“C’est superbe,” he coos when he gets to the palatial mansion that houses Galerie J. Kugel, one of the city’s most venerable antiquaires, and notices a monumental 18th-century French bookcase ($3 million).
At Sotheby’s, where items from an upcoming design sale have just gone on view, his eye is drawn to a patinated bronze table by Diego Giacometti (estimated sale price: $78,000 to $111,000). “That would be good for David,” he says in a memo-to-self fashion. (Whoever purchased the piece at the auction, seven days later, paid more than $483,000.)
Is it difficult to get a client to spend a million bucks on a bureau plat?, I ask as we speed to the next destination. “No, no, no,” he says offhandedly. “It’s not hard at all. They want the best quality.”
Recent global financial upheaval notwithstanding? “No, no, no,” he repeats. “It hasn’t changed anything.”
So much is confirmed when we arrive at the revered house of Lesage, which is famed for the exquisite, painstaking, handstitched embroidery it executes for haute couture gowns. Here it can take hundreds of hours to embellish a gown for a designer such as Chanel (which purchased Lesage in 2002).
Catroux uses the house to embellish the custom curtains and upholstered furniture he designs. This kind of labor, he says, starts at $2,000 per meter for the simplest designs. The maximum costs? “There’s no limit,” he says. Still, it sounds as if it would be hard to top one sofa he designed not long ago, on which Lesage used gold filigree to embroider Chinese motifs. Cost of the couch: $750,000. “It’s the price of a couple of Chanel dresses,” Catroux explains, dismissing my disbelief.
This is not to say that he doesn’t occasionally encounter some price resistance from clients—the husbands. But the wives usually overcome that. “The husband is always happy with what they have,” Catroux explains. “Then the wife sees that her friend has a better apartment. So she goes to work on her husband.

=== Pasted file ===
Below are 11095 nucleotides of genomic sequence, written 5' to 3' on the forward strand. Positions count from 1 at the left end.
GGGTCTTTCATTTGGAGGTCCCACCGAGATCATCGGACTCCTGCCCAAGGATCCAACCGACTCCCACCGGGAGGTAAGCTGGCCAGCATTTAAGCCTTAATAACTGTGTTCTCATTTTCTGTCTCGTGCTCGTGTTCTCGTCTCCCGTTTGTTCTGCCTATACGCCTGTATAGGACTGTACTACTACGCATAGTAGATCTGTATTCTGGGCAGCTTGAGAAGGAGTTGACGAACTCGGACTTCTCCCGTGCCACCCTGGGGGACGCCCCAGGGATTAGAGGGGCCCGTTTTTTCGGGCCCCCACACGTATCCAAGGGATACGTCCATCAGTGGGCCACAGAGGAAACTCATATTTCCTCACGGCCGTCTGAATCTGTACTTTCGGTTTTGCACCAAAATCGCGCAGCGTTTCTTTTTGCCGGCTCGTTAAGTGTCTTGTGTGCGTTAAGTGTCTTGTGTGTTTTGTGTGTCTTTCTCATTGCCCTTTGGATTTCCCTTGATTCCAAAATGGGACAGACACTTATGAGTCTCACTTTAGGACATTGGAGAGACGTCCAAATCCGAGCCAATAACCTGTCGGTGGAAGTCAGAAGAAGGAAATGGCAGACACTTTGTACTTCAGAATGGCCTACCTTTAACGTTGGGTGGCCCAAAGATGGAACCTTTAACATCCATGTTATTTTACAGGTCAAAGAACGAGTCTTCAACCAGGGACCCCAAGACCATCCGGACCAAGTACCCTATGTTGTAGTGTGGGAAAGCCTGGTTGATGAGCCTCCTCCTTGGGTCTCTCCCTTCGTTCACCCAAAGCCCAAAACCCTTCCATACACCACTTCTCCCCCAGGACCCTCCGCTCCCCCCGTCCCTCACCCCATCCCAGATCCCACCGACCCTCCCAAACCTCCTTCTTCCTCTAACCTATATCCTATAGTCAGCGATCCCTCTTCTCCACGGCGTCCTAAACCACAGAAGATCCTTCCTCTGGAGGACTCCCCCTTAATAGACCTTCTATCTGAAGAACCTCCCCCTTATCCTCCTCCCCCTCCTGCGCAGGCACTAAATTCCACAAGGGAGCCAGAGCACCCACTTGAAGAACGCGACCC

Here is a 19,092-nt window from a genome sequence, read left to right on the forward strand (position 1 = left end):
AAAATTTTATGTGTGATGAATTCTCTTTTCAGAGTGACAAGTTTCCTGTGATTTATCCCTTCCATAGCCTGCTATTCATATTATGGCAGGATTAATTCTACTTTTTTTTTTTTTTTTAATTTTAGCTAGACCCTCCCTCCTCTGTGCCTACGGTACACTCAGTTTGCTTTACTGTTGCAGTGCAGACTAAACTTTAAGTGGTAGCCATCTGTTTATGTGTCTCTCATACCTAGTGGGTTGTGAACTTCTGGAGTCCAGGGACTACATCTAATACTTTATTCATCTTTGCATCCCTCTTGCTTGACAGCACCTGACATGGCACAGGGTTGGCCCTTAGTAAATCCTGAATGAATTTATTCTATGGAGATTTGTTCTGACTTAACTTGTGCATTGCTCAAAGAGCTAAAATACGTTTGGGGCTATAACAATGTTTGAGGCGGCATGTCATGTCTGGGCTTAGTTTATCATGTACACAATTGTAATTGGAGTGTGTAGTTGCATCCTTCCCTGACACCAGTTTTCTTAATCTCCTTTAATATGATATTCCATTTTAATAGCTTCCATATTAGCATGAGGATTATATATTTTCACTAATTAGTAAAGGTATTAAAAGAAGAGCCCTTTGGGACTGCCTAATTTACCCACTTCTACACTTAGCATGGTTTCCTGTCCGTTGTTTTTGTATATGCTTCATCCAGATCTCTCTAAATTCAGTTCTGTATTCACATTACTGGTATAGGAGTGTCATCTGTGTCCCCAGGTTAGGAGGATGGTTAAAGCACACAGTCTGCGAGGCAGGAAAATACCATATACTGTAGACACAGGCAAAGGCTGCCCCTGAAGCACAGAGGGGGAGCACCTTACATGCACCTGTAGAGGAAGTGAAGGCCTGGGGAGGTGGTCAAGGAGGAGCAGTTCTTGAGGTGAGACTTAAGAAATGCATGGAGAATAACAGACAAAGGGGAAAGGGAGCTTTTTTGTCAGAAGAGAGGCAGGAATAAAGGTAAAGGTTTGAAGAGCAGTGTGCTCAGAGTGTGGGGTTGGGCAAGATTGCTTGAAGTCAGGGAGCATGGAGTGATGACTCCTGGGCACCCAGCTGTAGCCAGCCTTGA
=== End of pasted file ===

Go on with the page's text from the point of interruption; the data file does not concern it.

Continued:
“ ‘Why change?’ the husband asks.
“So she finds a new apartment and then says to him, ‘Darling, it’s in perfect condition—there’s nothing to do to it.’ The second day she says to the decorator, ‘Change everything.’ Then it’s up to her to convince the husband. ‘No, darling, it’s not good enough.’ ”
In decorating, Catroux notes, there is a division of labor between the sexes. “I never deal with the both of them—it doesn’t exist,” he says. If it floats or flies, it’s the husband he deals with: “For a boat or an airplane, it’s only the man,” he explains. “She doesn’t have a thing to say.”
(An exception, he later points out, was the case last year when one wife decided she didn’t like the location of the lavatory on the jet her husband had ordered. “ ‘I don’t want the loo to be on the left; I want it to be on the right,’ ” Catroux recalls her saying. “So I went to Gulfstream in Savannah. The cost to make the change was two and a half million dollars.” In the end, the husband nixed the move.)